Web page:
Moichalis describes one who is disloyal or unfaithful in his relationship to God and perhaps also to a spouse, as determined by the context. Current English usage of the word "unfaithful" includes the concepts of "disloyalty to a spouse" and "breaking an agreement." Thus the word "unfaithful" is an ideal translation for moichalis. See "break marriage, end marriage" (3429 moichaomai) for discussion of Mt.19.9. Comp. "sexual immorality" (4202 porneia). Translation:


UNFAITHFUL ONE Mt.12.39; 16.4. Mk.8.38. Jas.4.4.



3429 MOICHAOMAI (5): In Mt.5.32, both the woman who was "dismissed" (0630 apoluo) and her new husband commit moichaomai when they marry. Moichaomai here, is the one-time act of "dismissal" or "putting-away" (sexual immorality not being the reason for dismissal) and then marrying another. Note that dismissal plus then marrying causes moichaomai. Even though the woman was not the one who "put away," her marriage was broken. Their marriage was to be life-long (Rom.7.2-3) but marrying another man prevented her from lawfully rejoining her previous husband (Deu.24.4), so that her marriage was not only broken, but permanently ended. The unfaithfulness here is in violating God's instruction of Gen.2.24 to cleave (hold on to) his wife, as well as Yesu's command, "What God hath joined, let not man separate" (Mk.10.9). Additionally the one who puts away the spouse is unfaithful to their marital vow or commitment. See also the general discussion under "unfaithful" (3428 moichalis).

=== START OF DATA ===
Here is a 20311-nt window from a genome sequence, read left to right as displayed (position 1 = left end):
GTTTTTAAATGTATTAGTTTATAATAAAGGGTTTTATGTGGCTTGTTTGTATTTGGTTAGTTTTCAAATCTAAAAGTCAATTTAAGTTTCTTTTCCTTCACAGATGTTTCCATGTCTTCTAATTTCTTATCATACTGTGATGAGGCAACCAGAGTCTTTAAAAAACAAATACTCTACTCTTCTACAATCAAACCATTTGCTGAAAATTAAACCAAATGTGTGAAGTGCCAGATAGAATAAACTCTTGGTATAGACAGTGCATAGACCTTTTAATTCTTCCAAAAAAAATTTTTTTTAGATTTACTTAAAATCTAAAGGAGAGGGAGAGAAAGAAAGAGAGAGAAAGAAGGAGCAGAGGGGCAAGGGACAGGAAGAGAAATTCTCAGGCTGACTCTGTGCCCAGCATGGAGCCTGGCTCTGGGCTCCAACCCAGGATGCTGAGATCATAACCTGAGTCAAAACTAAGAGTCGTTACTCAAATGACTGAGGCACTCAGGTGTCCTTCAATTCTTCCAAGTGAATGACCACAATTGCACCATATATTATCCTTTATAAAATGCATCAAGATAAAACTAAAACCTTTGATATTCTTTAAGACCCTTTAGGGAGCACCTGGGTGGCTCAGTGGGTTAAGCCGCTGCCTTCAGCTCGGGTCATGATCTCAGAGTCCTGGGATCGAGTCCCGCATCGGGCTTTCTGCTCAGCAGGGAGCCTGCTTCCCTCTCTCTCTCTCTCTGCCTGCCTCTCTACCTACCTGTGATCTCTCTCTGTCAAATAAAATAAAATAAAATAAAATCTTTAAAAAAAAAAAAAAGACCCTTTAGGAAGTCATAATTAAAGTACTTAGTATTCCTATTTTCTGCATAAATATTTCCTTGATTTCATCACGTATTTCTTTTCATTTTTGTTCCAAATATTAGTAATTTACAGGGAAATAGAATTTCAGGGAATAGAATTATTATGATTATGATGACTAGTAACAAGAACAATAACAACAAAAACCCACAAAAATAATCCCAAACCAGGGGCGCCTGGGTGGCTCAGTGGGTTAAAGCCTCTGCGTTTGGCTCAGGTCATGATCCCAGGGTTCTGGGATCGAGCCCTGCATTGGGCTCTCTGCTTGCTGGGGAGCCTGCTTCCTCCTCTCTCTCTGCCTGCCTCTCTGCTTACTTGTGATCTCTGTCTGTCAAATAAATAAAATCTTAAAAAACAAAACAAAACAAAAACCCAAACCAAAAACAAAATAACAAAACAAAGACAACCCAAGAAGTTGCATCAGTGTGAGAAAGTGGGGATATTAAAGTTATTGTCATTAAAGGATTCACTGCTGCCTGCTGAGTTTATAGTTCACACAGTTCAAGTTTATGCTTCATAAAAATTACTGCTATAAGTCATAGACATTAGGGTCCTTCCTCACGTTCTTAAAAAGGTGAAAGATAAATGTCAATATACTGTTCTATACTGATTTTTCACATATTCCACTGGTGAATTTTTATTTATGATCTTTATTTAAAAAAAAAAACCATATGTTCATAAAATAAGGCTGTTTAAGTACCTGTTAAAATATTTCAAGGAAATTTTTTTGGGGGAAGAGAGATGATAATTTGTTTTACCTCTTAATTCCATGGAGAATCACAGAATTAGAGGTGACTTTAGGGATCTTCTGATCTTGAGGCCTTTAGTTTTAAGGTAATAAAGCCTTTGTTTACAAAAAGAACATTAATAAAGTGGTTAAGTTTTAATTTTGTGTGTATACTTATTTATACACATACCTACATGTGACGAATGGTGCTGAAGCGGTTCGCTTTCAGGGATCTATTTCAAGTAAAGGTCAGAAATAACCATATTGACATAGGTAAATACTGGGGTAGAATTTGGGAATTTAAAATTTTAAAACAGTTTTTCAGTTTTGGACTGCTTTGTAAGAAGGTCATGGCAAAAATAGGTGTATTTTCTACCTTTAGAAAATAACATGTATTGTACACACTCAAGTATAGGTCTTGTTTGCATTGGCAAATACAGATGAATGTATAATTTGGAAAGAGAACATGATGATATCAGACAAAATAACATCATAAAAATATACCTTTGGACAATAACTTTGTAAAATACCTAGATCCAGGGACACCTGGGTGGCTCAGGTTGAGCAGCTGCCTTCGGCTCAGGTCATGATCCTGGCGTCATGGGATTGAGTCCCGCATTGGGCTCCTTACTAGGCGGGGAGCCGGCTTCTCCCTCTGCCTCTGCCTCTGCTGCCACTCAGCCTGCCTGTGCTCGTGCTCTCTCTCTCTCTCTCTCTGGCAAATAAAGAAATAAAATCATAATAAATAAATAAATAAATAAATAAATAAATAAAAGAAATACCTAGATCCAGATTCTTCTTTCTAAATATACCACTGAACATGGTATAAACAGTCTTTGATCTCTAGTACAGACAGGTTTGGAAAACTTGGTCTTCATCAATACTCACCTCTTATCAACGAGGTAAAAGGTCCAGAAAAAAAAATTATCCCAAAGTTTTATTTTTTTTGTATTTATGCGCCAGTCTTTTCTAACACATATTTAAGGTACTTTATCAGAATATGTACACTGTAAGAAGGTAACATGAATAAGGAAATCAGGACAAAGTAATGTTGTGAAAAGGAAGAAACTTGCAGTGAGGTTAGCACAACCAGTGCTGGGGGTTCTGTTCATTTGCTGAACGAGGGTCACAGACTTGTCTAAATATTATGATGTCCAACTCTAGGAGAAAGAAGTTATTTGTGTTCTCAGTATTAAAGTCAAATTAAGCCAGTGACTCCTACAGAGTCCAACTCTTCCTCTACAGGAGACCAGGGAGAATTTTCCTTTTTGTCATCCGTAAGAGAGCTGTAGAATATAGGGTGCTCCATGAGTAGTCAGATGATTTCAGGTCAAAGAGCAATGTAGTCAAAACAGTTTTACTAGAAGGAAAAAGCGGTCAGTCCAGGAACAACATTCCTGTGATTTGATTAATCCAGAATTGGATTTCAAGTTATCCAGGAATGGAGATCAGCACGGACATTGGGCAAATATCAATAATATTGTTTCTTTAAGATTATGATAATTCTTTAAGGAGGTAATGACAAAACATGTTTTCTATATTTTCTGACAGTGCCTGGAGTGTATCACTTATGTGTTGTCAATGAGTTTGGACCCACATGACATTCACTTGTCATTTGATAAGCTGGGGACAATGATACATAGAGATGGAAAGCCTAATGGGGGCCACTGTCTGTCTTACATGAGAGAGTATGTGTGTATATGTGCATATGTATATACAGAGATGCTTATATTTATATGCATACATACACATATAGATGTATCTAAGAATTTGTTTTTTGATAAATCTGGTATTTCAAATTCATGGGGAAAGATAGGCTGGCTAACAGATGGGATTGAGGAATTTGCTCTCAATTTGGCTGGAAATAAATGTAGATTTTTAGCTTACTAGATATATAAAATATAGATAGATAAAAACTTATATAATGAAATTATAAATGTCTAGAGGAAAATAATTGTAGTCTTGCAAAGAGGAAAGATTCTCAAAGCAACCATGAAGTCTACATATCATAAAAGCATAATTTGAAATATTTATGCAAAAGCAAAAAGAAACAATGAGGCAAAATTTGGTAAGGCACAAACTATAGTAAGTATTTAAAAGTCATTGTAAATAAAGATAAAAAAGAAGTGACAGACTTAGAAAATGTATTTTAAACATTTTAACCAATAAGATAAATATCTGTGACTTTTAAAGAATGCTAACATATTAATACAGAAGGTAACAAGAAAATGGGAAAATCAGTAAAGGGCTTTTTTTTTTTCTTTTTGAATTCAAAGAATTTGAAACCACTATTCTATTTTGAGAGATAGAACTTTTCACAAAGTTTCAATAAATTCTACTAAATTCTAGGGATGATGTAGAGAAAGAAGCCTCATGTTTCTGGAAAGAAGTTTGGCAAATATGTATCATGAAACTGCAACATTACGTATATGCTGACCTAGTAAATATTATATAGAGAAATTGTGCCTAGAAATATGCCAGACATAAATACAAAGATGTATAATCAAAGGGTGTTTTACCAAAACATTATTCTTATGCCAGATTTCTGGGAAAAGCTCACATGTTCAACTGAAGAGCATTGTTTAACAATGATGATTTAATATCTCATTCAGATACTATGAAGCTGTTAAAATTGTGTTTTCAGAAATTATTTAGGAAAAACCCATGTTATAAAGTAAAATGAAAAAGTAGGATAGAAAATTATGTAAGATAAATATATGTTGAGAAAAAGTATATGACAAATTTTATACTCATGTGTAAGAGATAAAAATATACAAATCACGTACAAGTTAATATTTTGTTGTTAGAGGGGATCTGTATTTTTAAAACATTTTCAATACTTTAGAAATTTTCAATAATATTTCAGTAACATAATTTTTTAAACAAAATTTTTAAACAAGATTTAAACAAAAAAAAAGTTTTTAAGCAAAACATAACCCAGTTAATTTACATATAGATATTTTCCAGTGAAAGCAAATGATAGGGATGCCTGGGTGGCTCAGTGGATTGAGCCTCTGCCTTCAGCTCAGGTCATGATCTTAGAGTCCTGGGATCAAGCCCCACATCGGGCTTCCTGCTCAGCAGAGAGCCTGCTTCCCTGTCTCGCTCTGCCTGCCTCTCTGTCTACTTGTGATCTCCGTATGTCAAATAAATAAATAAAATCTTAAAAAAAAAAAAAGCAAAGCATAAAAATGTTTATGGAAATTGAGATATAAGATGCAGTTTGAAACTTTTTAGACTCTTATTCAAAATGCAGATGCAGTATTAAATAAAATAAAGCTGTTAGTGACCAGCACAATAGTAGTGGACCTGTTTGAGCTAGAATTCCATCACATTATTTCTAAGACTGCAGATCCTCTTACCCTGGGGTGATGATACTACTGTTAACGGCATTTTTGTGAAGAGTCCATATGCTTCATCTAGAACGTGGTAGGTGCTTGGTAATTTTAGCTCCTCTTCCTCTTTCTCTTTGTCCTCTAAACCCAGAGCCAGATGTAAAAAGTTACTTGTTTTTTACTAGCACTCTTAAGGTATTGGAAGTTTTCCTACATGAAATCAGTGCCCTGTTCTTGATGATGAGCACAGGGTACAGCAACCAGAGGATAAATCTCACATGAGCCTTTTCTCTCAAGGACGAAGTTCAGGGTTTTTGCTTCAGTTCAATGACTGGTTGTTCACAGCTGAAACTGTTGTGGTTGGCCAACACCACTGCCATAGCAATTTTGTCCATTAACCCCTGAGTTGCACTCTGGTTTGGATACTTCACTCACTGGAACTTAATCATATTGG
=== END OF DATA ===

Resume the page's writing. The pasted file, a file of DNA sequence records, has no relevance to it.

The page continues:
BREAK MARRIAGE Mt.5.32a; 19.9.
END MARRIAGE Mt.5.32b. Mk.10.11,12.